Winfield 'Binny' Clark Turned 'Always Sitting' Into Music And Lessons In Meditation

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(Courtesy Chris Pleim)
(Courtesy Chris Pleim)

Winfield ‘Binny’ Clark had a patrician start: He was the prep school-educated son of a newspaper publisher in New Hampshire.

Then life, randomly dark, intruded. His father died in a family canoe accident when Binny was a boy.

Several years later, showing off for a girl, the Jeep he was driving through mountainous roads flipped onto him, leaving him paralyzed from the waist down.

“And he was told that he would live 10 years,” said Binny’s friend of 40 years, Chris Pleim. “That was the prognosis in those days. So he had this sort of reality check on his life real quick when he was young.”

Chris wasn’t there, but he heard about it, of course.

“He just had such sanity that was going through. It might have been from his regular upbringing, his own native intelligence, or it might have been partially from the reality of breaking your back when you’re 16 years old and just realizing what life is, the fragility of life, the basic, I don’t know, the basic reality of life.”

After college, and a stint in San Francisco’s '60s coffeehouse musician scene, Binny came upon his next path.

“We kinda call it Buddha Dharma,” Chris explained. “A better way, less of an ‘ISM’ quality. Buddha means awake, and Dharma means the truth.”

The school of Tibetan Buddha Dharma he joined uses ancient meditation techniques. Whatever arises also falls away: impulse and ego, emotion and distraction. But it all begins with sitting. In that way, Binny was in a state of perpetual preparedness.

“He was sitting all the time,” said Chris. “So he couldn't jump around like many of us, he couldn't just frivolously impulsively go do something. And he would joke, like, we would say, it’s time to go sit, and he said, 'Sit? I always sit, I’m always sitting, y’know, OK, you guys can make a special deal of it, but I’m always sitting.' ”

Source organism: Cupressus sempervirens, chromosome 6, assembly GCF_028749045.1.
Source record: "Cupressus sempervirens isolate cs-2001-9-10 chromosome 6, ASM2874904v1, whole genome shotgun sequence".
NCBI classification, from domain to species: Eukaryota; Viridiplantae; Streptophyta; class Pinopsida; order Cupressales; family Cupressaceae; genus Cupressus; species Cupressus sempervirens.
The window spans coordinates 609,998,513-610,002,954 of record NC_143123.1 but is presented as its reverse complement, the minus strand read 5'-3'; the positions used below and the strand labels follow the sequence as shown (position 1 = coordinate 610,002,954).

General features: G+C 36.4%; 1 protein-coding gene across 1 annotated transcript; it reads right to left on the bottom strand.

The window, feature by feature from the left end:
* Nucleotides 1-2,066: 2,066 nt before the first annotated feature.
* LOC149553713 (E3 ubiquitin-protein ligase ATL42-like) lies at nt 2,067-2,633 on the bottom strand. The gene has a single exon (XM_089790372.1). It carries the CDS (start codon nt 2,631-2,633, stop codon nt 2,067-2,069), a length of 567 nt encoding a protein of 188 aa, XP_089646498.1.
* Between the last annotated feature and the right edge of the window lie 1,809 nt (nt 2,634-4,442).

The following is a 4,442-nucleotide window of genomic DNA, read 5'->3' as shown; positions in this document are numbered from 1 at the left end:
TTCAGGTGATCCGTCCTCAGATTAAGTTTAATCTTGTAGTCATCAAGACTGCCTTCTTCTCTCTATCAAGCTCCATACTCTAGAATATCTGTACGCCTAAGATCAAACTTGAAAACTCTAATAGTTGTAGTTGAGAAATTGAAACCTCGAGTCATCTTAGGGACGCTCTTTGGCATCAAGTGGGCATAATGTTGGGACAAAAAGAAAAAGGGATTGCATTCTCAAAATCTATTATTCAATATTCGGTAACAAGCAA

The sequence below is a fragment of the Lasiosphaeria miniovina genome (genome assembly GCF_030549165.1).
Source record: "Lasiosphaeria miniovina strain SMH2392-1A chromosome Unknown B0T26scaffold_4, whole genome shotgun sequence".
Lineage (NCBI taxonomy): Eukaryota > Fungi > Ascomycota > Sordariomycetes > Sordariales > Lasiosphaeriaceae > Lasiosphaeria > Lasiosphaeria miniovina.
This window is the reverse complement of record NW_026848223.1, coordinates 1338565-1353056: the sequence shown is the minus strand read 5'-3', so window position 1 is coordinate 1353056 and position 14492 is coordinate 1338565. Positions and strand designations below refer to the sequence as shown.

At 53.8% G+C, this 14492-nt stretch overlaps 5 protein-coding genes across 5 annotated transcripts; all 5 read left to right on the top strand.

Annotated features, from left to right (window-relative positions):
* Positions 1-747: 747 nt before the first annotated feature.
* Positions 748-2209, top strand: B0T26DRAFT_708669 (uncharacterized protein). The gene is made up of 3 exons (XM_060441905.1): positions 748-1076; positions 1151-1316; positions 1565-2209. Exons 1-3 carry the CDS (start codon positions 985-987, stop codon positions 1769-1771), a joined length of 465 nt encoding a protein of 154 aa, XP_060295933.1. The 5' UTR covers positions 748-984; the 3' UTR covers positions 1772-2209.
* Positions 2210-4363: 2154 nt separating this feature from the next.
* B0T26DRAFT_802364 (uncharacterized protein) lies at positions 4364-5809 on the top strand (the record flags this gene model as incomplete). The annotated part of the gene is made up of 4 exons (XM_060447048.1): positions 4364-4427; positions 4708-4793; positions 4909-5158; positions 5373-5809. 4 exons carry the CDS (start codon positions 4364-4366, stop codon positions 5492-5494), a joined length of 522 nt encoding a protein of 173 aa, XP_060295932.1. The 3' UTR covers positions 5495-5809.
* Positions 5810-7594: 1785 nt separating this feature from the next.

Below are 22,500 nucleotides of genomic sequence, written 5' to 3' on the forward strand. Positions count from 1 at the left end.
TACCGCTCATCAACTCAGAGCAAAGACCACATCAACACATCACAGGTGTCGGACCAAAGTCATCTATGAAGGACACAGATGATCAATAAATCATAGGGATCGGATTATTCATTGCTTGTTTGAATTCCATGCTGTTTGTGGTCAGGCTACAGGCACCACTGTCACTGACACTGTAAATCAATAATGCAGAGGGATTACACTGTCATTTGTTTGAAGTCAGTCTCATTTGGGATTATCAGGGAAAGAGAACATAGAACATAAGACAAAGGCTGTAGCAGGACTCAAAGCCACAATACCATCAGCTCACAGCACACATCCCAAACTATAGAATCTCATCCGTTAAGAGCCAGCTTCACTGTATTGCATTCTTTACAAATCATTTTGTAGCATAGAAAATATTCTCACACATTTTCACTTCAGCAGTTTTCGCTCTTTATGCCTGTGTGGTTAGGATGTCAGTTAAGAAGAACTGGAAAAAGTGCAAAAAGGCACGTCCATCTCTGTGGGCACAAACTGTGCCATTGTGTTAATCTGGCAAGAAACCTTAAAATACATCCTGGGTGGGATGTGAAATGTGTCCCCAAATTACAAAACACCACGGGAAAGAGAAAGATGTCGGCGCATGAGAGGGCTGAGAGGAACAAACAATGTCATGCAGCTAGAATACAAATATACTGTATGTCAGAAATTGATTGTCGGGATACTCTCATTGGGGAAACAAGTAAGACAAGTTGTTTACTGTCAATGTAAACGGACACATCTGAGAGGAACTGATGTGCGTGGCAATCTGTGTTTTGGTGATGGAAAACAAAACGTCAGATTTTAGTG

(Courtesy Chris Pleim)
(Courtesy Chris Pleim)

Binny took on the all-important running of his teacher’s Dharma center in Boston. He wasn’t a saint — he liked a good argument and a fine drink — but other than the months he was forced to lie on his stomach to heal fragile skin grafts, he continued to sit, chair-bound in meditation. And he composed and performed music, even setting Dharma teachings to song.

Then, as happens in the physical world, his body wore out.

“His shoulders were shot from pushing his chair. Your shoulders are just not meant to be your legs — which they were, for his whole life — 50, more than 50 years.”

There was throat cancer, which lowered his sweet tenor to a baritone; more infections; finally, a stroke. It was never his ambition, certainly not his desire ... and yet, Binny taught by his presence.

“It wasn’t the goods that people were attracted to him for, “ said Chris, “not the Dharma teachings, the secret teachings or the instruction — it was him. He’s probably the most loved person I’ve ever met.”

Winfield 'Binny' Clark died in New Boston, New Hampshire, last May. He was 72. You can hear his music and read his musings on his website.

To suggest a loved one for remembrance, email

This segment aired on October 5, 2016.

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Elissa Ely Creator of WBUR's The Remembrance Project
Elissa Ely is a community psychiatrist in Massachusetts and the creator of WBUR's The Remembrance Project.



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